Sigh… LCS…

Just needs to go away as a class… Spend the money on FFX and move on.

The U.S. Navy hopes to boost the number of days the littoral combat ship is operational by targeting the drivers of down time: design flaws in 32 parts that need to be replaced and a sluggish contractor-based maintenance model that needs to be made more responsive.


He said today it can take as long as three weeks to identify the right technical experts and get them to a deployed LCS to start fixing it; he wants to trim that down to five days.

NORMAL availability 2 weeks a month? 32 parts/design flaws? WTH???

Full article HERE from Defense News.

And this isn’t ‘all’ the problems. The crews ‘routinely’ have to work 12-14 hour days at sea, if there are no major problems. And the whole ‘crew swap’ thing has been tried before with little success, as there is no ‘pride’ in ownership when you’re moving on/off anything on a regular basis. We tried that in aviation squadrons 10+ years ago with ‘combined’ maintenance staff,  and three years later dumped that concept, then took a year to get airplanes back to ‘minimum’ levels of cleanliness and operational ability.

LCS is much like the F-35 in that parts/etc. are spread through so many congressional districts that no congresscritter wants to kill either program, fearing loss of jobs.



Sigh… LCS… — 14 Comments

  1. LCS is a jobs and kickbacks program, not a national defense asset.
    It is proof that a boat is a hole in the water that you pour money into.

  2. I heard that they offered the boats to the USCG and the Coasties said no thanks.

    • Gerry – likely so but can’t say for sure since I’ve been retired for over a decade now. I know they tried to foist the Patrol Coastal class boats on us back when, worked for a little while but the maintenance requirements were way too expensive for our meager budget. Never mind that the manning levels were also too high………………..
      As to the LCS concept – ‘might’ have looked good on paper but sure hasn’t been workable in the real world.

  3. Fundamentally, the over all situation probably cannot continue indefinitely.

    Procurement politics is an artifact of national politics; if national politics sufficiently changes, procurement politics may no longer be meaningful.

    I just saw a thing on Redstate, usual flavor of politicized hype, about shifting NCO promotion to review boards, or something. The practical downside case that one can make to the woke about shifting processes to favor woke results is that the new process will not always inherit the trust, acceptance and political compromise of the previous process. Politicizing promotions in a bureaucracy in one direction means you lose the case for the status quo when the political winds shift. It is a tactic that is strategically bad when you are in the process of losing.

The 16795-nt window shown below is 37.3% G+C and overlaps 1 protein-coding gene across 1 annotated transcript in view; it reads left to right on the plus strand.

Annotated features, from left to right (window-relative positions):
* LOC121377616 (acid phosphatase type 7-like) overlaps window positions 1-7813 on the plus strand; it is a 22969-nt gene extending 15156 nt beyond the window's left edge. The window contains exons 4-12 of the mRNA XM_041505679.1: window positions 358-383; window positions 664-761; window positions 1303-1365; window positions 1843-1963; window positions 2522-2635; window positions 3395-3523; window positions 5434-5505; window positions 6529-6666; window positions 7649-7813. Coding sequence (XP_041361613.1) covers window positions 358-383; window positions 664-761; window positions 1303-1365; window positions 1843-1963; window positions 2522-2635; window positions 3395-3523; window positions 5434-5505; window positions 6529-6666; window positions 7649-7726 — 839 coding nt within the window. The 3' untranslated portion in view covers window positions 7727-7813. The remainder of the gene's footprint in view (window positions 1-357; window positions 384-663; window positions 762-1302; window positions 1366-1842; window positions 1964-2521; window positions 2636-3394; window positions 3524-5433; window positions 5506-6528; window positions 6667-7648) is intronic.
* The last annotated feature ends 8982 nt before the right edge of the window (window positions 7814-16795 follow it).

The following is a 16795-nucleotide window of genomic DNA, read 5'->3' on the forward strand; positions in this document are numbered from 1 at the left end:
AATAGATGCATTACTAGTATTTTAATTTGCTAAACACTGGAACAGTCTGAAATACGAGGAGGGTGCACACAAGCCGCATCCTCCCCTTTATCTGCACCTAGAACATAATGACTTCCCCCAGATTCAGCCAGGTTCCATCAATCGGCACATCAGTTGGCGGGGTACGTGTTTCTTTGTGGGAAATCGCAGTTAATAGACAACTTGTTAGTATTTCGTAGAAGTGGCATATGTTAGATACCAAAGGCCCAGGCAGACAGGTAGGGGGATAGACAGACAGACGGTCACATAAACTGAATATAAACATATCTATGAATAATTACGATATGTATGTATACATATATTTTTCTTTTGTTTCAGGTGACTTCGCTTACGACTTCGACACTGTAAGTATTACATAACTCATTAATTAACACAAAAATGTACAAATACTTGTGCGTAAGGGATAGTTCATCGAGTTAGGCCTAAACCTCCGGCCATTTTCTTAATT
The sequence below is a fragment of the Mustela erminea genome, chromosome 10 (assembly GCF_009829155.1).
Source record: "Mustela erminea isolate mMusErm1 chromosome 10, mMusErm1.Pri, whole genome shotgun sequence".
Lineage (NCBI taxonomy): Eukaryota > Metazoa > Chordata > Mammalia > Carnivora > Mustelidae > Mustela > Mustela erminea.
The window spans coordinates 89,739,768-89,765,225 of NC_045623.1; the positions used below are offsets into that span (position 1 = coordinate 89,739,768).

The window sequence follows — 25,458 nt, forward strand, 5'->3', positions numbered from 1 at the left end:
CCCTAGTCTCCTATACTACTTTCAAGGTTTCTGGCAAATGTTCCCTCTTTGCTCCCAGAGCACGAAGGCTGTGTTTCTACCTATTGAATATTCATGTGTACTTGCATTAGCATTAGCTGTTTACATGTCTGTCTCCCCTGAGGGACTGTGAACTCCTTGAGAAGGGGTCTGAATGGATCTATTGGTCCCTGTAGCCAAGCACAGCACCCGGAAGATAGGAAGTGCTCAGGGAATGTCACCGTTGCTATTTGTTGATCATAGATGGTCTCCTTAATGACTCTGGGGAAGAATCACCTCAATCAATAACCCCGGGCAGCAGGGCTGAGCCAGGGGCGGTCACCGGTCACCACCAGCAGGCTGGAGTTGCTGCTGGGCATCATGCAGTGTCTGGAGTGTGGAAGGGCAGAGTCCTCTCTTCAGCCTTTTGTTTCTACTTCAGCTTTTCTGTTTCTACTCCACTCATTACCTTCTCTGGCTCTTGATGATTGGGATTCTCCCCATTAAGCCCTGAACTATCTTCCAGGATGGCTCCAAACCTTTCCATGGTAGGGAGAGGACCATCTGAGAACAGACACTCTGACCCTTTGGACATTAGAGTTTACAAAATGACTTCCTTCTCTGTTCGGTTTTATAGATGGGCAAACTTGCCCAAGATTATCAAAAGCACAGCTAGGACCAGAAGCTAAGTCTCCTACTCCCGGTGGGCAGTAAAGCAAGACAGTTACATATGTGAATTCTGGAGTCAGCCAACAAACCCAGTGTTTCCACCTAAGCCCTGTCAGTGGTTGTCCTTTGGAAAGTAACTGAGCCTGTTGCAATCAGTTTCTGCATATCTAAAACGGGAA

Fundamentally, not dismantling the current procurement and promotion systems depends on several arguments. If the situation becomes screwed up enough, many of these will no longer hold.

    In particular, I would note that our current ‘countermeasures’ can only be effective against a viral weapon, and make us more vulnerable to bacterial weapons. Other military capabilities are only theoretically useful if the next war involves bacterial weapons delivered over the northern or southern borders, or by way of graduate student.

    The theoretical goal chased by our defense organizations is covering all of the contingencies. Very impressive work has been done in pursuit of this. However, if the cost of these efforts was not backing Trump in starting the civil war, and hence letting the Biden satrapy compromise us wrt PRC bacterial weapons, a different trade off with less expeditionary capability might have been better.

    There may come a point when the cost of dismantling and rebuilding is not too high to bear.

  4. Yet the Navy is getting rid of its armed patrol boats to further pay for the little crappy ships. Great. Get rid of a ship that actually fights for one that can’t even on a good day.

    Seriously, to make the LCS work they’d do better strapping the gun system off the Stryker Gun System (which just got retired) onto the foredeck and have 4-6 Marines with Javelins and Stingers and another 8 or so with .50s and maybe one of those 120mm automortar systems on the rear deck. Now that would fight!

  5. All- Thanks for the comments! I can’t disagree with anybody… Sigh. Pregnancy flight suits??? Really???

  6. I see no reason for complaint. They’ve managed to create another flag bill in support of the LCS. They got the important stuff down.
    Commander Sal has a little blurb ovee at USNI today.

  7. The LCS was doomed before it was ever built, let me count the ways. I think we complained about it at Hodads over a burger and a soda (mumbles) years ago. All one would have to do to ascertain that the idea sucked was to ask somebody who’d pissed more salt water than the Admirals who pushed the program had sailed over.

    It’s a pity we were so right.

  8. Working at one of the 4 Public Shipyards I can Say:
    LCS = Little Crappy Ship

  9. Concur with all criticisms, without exception.

    If the “ship” is going to spend more time tied up to the pier than on the gunline, it’s not a ship, and it’s not a reliable support. Speaking as Marine NCO, the commitment to the LCS means that I cannot trust the Navy to provide me with the support I will need to take a hostile shore if that POS is supposed to support the landing.

    Marines are supposed to be a part of the Department of the Navy. Ask yourselves how I can continue to believe that when you squids betray us this way… Then ask yourself: Can YOU say internal strife and morale issues? Or has everyone forgotten about Guadalcanal?

  10. I counted 7 LCS docked in San Diego Harbor on Google Map once.

  11. Little Crappy Ship.

    Working at Pearl Harbor, we see them come through. More money that they’re worth